As the United States and China teeter on the brink of an all out trade war and tit-for-tat tariffs loom, a European businesses lobby is urging Beijing to stop dragging its feet on reforms and using unfair trade policies to pamper Chinese companies.
Each year, foreign trade groups in China roll out a laundry list of concerns about market access, regulatory hurdles and other policies that tilt the playing field in the world’s second largest economy.
This year, for the first time ever, the European Chamber of Commerce’s annual survey of the business climate found that 61 percent of its 532 company members saw their Chinese counterparts as equally or more innovative.
Increased spending on research and development, targeted acquisitions of foreign high-tech firms and growing demand for innovative products from consumers were helping driving that shift, the chamber said.
The high response is significant. Policies linked to innovation and competition are a key part of the intensifying US — China trade debate and concerns of foreign companies operating here.
European Chamber President Mats Harborn said that as Chinese companies become stronger and more competitive, it is time for Beijing to “remove the training wheels.”
“It’s time for China to lift or reduce the pampering of its own enterprises and expose them to even more open and fair competition for them to develop into the champions that China wants them to be,” Harborn said.
Currently, Chinese companies account for 115 of the Fortune 500 list of global enterprises. The Chinese government claims that of the world’s 260 “unicorns” — start up companies valued at more than a billion dollars — more than 160 are from China.
Since Chinese President Xi Jinping delivered an address at the World Economic Forum in Davos early last year, China has repeatedly pledged to further open up the country’s economy.
According to the group’s survey of its members 52 % said that the government’s promises of opening up had yet to be realized. And looking forward, 46 percent said they thought the number of regulatory obstacles would increase over the next five years.
Harborn said that time is running out for China and 2018 has to be the year that it delivers on its promises.
“Dragging the feet on delivering on promises that have been made in China will cause reactions around the world,” Harborn said.
The United States response to that has led to reactions such as the $50 billion, and more recently $200 billion, in possible tariffs that Washington could levy on Chinese goods.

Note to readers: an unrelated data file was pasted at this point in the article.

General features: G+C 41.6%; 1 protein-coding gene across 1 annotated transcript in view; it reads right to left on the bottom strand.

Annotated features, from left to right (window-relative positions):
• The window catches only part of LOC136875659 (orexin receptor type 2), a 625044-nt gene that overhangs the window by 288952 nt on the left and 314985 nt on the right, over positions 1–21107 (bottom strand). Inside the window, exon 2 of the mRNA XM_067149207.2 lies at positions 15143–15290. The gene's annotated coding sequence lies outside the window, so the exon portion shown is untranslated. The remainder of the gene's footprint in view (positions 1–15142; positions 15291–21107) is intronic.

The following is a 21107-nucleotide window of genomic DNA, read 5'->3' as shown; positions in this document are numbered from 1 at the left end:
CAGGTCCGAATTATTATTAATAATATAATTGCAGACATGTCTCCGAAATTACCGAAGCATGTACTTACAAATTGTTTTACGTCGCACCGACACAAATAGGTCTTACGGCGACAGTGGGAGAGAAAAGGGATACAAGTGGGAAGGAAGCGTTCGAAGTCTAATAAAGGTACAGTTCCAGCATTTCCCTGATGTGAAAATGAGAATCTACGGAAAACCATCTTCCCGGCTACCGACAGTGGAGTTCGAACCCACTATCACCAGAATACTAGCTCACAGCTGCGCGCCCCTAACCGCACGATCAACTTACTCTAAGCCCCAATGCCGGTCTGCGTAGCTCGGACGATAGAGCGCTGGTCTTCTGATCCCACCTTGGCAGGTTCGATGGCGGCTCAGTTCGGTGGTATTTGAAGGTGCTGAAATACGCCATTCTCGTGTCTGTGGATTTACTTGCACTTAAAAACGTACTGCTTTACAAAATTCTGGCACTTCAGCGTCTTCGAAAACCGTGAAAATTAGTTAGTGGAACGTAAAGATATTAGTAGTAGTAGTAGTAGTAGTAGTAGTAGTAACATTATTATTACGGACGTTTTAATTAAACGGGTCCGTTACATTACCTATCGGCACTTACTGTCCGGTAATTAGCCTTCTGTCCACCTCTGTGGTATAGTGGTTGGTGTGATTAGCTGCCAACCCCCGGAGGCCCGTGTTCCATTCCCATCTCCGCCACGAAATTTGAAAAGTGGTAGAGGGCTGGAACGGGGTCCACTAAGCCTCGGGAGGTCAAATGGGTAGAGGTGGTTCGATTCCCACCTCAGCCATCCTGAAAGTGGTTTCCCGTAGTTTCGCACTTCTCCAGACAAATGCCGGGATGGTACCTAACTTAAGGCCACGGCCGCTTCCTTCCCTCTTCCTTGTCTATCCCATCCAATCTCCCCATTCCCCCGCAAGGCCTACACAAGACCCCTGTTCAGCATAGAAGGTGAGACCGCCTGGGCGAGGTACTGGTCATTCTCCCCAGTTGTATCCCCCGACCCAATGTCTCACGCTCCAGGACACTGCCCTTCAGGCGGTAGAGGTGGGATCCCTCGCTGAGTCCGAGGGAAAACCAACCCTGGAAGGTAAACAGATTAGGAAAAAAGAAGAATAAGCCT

“We don’t agree with that action but it is the result of what we have warned about earlier,” he said.
Washington and European companies alike have long voiced concern about trade policies in China that protect domestic companies and State Owned Enterprises through subsidies, regulatory barriers and unequal treatment.
The Trump administration has alleged that Beijing is stealing American intellectual property and forcing technology transfers. Beijing denies that is the case.
Still, the European chamber’s survey found that about one in five of its companies “felt compelled to hand over technology in exchange for market access,” despite Chinese government assurances to the contrary.
According to the survey, 19 percent said they felt compelled to transfer technology.
Harborn said that while the percentage may seem small, the value it represents is much larger. Numbers were even higher among companies in the aerospace and aviation sector (36 percent), civil engineering and construction (33 percent) and automakers (27 percent).
“And no foreign company going to Europe has to even consider the issue of giving up technology for market access,” Harborn said.
Reciprocal treatment is a key concern from companies in China, regardless of whether they are from Europe and America. It is also a key aim of Washington’s trade dispute with Beijing and effort to make trade fairer.
But as the rhetoric in the U.S.-China trade dispute has heated up, some analysts argue that the focus has shifted too heavily to reciprocal and damaging tariffs. Actions that risk hurting not only the United States and China, but the global economy as well.
Harborn said confrontation through tariffs is not the most efficient way to get reforms and opening up that companies have been asking China to deliver.
“We are afraid that when you are exerting pressure this way [through threats of tariffs] that China keeps its aces up its sleeve and is presenting what is needed to defuse the tension at the time and is not addressing the fundamental and broader issues,” Harborn said.
Besides, he add, reforms are not only important for foreign companies but China’s own economic development as well.